Drought continues to deepen in western Kansas
By AMY BICKEL
By AMY BICKEL
Special to The Telegram
In western Kansas, it seems like the wind will never quit.
And during the past few days, the wind has been relentless. Topsoil is blowing, covering the sky and everything else in its path. Farmers in tractors dot the landscape, chiseling fields to help stop the erosion.
Still, dust blows as the prolonged drought continues to bear down on the High Plains.
"A lot of ground is turned loose," said Stanton County farmer Steve Shepard, who has spent three or four days in the tractor seat himself trying to keep a couple of fields from blowing away. "Looking around right now, it is just brown. It is brown all around us, all over us — just dirt blowing."
No, it's not the Dust Bowl conditions of the 1930s — or even close. But four years of deep drought have taken a toll on the land. It is dry enough that residents across southwest Kansas say more tumbleweeds are blowing around than normal, hitting fence posts, blocking roadways and filling up yards. It's also dry enough that concern looms for the upcoming wheat crop and the dried-up pastures that should be stocked with cattle.
Now, it is dry enough that, coupled with heftier-than-normal winds this year, the soil is blowing and, as a result of the multiyear drought, there is little residue left to stop it.
"We are farming better, using less tillage; we are trying to keep more residue in the ground," said John Holman, a southwest Kansas agronomist with Kansas State University Research and Extension. "But the problem is when you have no rain, you have no crop growth. You have no crop growth, you have nothing protecting the soil."
Droughts have come and gone in Kansas — especially in this seemingly arid southwest corner of the state.
In the 1930s, drought and winds created rolling walls of dust that spread across the Great Plains, causing nearly a quarter of southwest Kansas' population to leave, according to the book "Rooted in Dust: Surviving Drought and Depression in Southwestern Kansas."
Now, the same area that was the epicenter of the 1930s event is suffering from the 21st century drought.
Drought began to set in during the summer of 2010, the last year the area received normal rainfall, Holman said. This year hasn't seen much promise for pardon, either, with Garden City receiving 30 percent of normal precipitation and just 45 percent for the wheat-growing season that starts in September.
The U.S. Drought Monitor lists the entire state as in some form of drought. Nearly 20 percent is listed as extreme, with western Kansas hit the hardest.
It's not a pretty picture, Holman said, but it could be worse. Conditions aren't as bad as during the 1930s — the Dust Bowl era — or even the 1950s, he said. The 1930s had nearly 10 years of below-normal precipitation, and the 1950s had five.
Still, Holman added, year four of drought has taken a toll on the thirsty land. The wheat crop is in poor shape. Pastures are dried up, and some native stands are bad enough they are blowing.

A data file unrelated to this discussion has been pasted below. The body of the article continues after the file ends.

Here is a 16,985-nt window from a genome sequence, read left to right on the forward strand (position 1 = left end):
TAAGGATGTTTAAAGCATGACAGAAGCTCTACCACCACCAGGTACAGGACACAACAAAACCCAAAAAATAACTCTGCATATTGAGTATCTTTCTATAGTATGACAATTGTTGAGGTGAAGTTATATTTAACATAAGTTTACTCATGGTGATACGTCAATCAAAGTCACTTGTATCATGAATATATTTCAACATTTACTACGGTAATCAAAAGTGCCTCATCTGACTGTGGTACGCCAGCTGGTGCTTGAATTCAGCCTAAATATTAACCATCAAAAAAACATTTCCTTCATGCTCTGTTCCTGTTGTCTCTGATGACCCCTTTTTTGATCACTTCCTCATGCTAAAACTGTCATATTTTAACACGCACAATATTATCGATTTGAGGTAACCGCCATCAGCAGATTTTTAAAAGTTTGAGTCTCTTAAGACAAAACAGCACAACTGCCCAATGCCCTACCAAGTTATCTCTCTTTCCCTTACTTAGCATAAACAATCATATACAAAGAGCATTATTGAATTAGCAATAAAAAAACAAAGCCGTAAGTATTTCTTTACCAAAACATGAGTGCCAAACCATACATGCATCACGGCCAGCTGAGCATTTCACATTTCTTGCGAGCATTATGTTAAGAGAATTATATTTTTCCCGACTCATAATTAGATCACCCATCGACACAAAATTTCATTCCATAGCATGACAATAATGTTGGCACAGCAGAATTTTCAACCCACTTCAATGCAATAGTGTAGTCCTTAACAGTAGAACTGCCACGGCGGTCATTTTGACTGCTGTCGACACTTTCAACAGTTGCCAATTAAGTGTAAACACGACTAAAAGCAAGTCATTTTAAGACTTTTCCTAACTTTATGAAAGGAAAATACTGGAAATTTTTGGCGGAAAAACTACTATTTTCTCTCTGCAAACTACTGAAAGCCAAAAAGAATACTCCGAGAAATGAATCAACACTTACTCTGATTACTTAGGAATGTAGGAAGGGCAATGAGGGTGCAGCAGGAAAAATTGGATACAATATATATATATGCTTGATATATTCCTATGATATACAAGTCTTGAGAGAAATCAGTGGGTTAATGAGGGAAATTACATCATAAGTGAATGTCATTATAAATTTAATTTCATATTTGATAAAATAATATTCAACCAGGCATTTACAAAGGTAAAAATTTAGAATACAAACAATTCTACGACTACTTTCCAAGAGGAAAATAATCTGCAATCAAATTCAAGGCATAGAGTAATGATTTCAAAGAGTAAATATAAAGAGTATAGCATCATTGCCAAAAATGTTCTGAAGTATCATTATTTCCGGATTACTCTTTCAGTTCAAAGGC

One thing that could be different, however, is the wind. Kansas State Climatologist Mary Knapp said 2014 already has been a third windier than historical averages.
Wind gusts into the 50- and 60-mph range have been ripping across southwest Kansas since Saturday, said Shepard's wife, Glenda. Visibility has been bad enough that there have been times while driving that it's been hard to see the road.
It was windy and dirty enough Tuesday that Stanton County's school system canceled classes. Superintendent Angela Lawrence said at times she can't see the elementary school out her window, which is just a half-block away.
There have been few breaks from the unyielding wind, said Michele Boy, a writer and farm wife in Hamilton County.
"A lot of farmers were out chiseling yesterday," she said, noting that her husband was one of them. "But the dirt is piling up."
The wind is becoming hard to take, she said. It's the kind of wind that gives you headaches, leaves a layer of dust on the furniture and walls, and keeps you and the kids inside.
Moods are somber.
"This is your livelihood," she said, later adding, "It's a disaster here. The wheat is coming up, but the wind is burning up what is there."
State officials began their annual cross-country tour of the state's wheat fields Tuesday. Scars of the drought and the cold winter already are evident, however.
The Kansas Agricultural Statistics Service rates 37 percent of the state's wheat as poor or very poor and 42 percent as fair.
Holman said several southwest Kansas wheat fields would be zeroed out because of the lack of moisture. The area could see anywhere from fields not harvested to some dryland fields averaging 25 to 30 bushels an acre.
Drought has ravaged the region far too long, but there is some hope on the horizon. As farmers often say, each day is one closer to rain, and Holman notes that forecasters talk of a possible El Nino, which would bring fall and winter moisture to Kansas.
Yet, for now, forecasters predict gusting wind through today, at least. Gusts on Tuesday hit 65 mph in Garden City — the fourth day of wind speeds reaching above 45 mph.
Rain would solve many issues, Shepard said. Nevertheless, on Tuesday it spit rain for just a few minutes, enough to cause muddy clods to fly with the dust. Moreover, with the wind, evidence that it had ever rained disappeared as quickly as it fell.
Shepard and fellow farmers discussed the situation over coffee, peering out the window at the implement dealership 300 yards away.
However, there were times he couldn't see it as the dust roared by the window.
"We don't know where to begin now," he said of farmers and their tractors and chisels, out trying to stop the dirt. "Everything in the country is moving, and, really, it is coming from everywhere."